Have you ever thought how life would be if you couldn’t read or write?
Tom Mole’s book “The Secret Life of Books” summed up our love of books and how they transformed us. I found this book was well written, humorous and convincing.
In Maryanne Wolf’s book “Reader come home: the reading brain in a digital world” she chronicles changes in the brains of children and adults as they learn to read while immersed in a digitally dominated medium and is concerned over the inability of young readers to concentrate completely and develop a deeper and questioning mind whilst reading. Wolf is a cognitive neuroscientist and an advocate for children and literacy around the world. The reviews on her book are mixed. The book is written as a series of letters to enhance a more personal feel for the reader. I found I lost interest and agreed with some of her reviewers. One stated “ Wolf never uses 15 words where she can use 60. She never uses a ‘common’ word when she can use a longer, lesser-known one.” Another reviewer stated “Almost every page in this book has a pithy quote or anecdote from three or four different literary/historical figures and it’s just so tiresome I can’t continue.” She blames digital interruptions, for example adverts, and wandering off topic, and skimming as reasons for loss of attention. As an adult I would argue that it is only true if one lets these distractions dictate one’s reading. The arguments weren’t balanced. There are good reasons for skimming. Learning to keep focused despite the distractions is a discipline but not impossible to achieve.
There is a school of thought that reading on e-readers or digital devices is the death of the paper books. I like both forms. I prefer the convenience of being able to carry several books on my e-reader and also being able to curl up in bed with a book in a lightweight device. Also I don’t feel reading on my Kindle stops me from being transported into the world the author has created. Wolf believes reading paper books in the early years leads to a better deeper understanding and better concentration.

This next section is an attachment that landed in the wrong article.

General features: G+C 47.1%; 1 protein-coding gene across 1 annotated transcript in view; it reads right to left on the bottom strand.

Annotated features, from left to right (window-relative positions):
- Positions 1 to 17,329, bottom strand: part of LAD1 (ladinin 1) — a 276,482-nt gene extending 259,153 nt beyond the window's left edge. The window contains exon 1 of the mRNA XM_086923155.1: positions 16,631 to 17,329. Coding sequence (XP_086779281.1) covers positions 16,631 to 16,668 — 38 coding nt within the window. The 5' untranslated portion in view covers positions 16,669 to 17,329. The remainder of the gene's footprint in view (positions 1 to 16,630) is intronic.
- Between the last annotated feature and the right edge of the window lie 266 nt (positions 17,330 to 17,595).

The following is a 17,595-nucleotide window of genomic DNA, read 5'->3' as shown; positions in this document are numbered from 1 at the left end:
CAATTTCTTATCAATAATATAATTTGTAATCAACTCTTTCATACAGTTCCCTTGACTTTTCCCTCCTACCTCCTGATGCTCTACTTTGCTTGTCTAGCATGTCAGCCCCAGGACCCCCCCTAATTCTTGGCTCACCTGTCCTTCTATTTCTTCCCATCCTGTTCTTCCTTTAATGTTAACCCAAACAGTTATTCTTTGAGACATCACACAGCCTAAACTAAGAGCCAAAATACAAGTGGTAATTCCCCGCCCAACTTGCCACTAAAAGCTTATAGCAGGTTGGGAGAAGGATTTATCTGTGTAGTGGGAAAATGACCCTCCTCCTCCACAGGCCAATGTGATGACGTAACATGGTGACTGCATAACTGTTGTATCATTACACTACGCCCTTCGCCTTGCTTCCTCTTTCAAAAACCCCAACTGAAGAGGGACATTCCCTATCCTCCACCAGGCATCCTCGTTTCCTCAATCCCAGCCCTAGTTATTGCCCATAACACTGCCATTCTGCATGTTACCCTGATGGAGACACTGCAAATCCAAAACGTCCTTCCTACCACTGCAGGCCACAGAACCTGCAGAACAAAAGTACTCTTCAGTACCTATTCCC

Were our brains made for reading?
Human brains are naturally wired to speak; they are not naturally wired to read and write. With teaching, children typically learn to read at about age 5 or 6 and need several years to master the skill. Reading and writing are acquired skills for which the human brain is not yet fully evolved (Liberman, Shankweiler, & Liberman, 1989). Sophisticated reading comprehension is the goal of 8 to 16 more years of schooling.
It’s been over a century since scientists identified an area of the brain that serves as its “letterbox.” The “visual word form area,” or VWFA, recognizes letter and word shapes before sending them on to the brain’s language regions for processing.
The researchers found that even in the newborns who were less than a week old, the VWFA was different from the visual cortex in that it already had connections to the language areas of the brain. While the VWFA and visual cortex share some characteristics — they both require high spatial resolution in order to accurately comprehend what they’re seeing — the study reveals that “the VWFA is specialized to see words even before we’re exposed to them.”